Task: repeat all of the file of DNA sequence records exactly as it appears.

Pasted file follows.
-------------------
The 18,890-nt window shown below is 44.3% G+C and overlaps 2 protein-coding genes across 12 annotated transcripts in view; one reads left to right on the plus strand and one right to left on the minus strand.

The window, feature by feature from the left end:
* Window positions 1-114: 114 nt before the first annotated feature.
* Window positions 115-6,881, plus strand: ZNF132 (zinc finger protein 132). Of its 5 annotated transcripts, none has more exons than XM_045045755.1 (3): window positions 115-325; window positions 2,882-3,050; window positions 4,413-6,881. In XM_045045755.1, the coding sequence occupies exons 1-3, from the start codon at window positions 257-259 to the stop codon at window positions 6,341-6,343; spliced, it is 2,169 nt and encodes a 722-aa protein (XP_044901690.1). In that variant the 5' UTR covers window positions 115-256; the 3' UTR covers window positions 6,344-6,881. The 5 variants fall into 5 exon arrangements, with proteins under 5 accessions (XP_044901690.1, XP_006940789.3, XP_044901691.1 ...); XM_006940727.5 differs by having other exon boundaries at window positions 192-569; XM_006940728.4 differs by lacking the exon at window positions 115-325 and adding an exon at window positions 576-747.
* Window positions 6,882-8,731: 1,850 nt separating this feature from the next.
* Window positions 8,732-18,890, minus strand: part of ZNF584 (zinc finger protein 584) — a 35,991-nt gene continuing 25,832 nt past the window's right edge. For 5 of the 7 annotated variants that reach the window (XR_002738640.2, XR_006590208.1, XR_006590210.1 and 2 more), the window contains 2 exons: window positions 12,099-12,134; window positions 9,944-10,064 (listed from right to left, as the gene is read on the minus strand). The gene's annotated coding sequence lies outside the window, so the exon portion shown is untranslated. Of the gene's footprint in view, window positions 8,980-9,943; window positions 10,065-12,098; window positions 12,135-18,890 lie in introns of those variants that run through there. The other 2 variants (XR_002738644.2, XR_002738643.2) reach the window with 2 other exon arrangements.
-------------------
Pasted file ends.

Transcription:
The 18,890-nt window shown below is 44.3% G+C and overlaps 2 protein-coding genes across 12 annotated transcripts in view; one reads left to right on the plus strand and one right to left on the minus strand.

The window, feature by feature from the left end:
* Window positions 1-114: 114 nt before the first annotated feature.
* Window positions 115-6,881, plus strand: ZNF132 (zinc finger protein 132). Of its 5 annotated transcripts, none has more exons than XM_045045755.1 (3): window positions 115-325; window positions 2,882-3,050; window positions 4,413-6,881. In XM_045045755.1, the coding sequence occupies exons 1-3, from the start codon at window positions 257-259 to the stop codon at window positions 6,341-6,343; spliced, it is 2,169 nt and encodes a 722-aa protein (XP_044901690.1). In that variant the 5' UTR covers window positions 115-256; the 3' UTR covers window positions 6,344-6,881. The 5 variants fall into 5 exon arrangements, with proteins under 5 accessions (XP_044901690.1, XP_006940789.3, XP_044901691.1 ...); XM_006940727.5 differs by having other exon boundaries at window positions 192-569; XM_006940728.4 differs by lacking the exon at window positions 115-325 and adding an exon at window positions 576-747.
* Window positions 6,882-8,731: 1,850 nt separating this feature from the next.
* Window positions 8,732-18,890, minus strand: part of ZNF584 (zinc finger protein 584) — a 35,991-nt gene continuing 25,832 nt past the window's right edge. For 5 of the 7 annotated variants that reach the window (XR_002738640.2, XR_006590208.1, XR_006590210.1 and 2 more), the window contains 2 exons: window positions 12,099-12,134; window positions 9,944-10,064 (listed from right to left, as the gene is read on the minus strand). The gene's annotated coding sequence lies outside the window, so the exon portion shown is untranslated. Of the gene's footprint in view, window positions 8,980-9,943; window positions 10,065-12,098; window positions 12,135-18,890 lie in introns of those variants that run through there. The other 2 variants (XR_002738644.2, XR_002738643.2) reach the window with 2 other exon arrangements.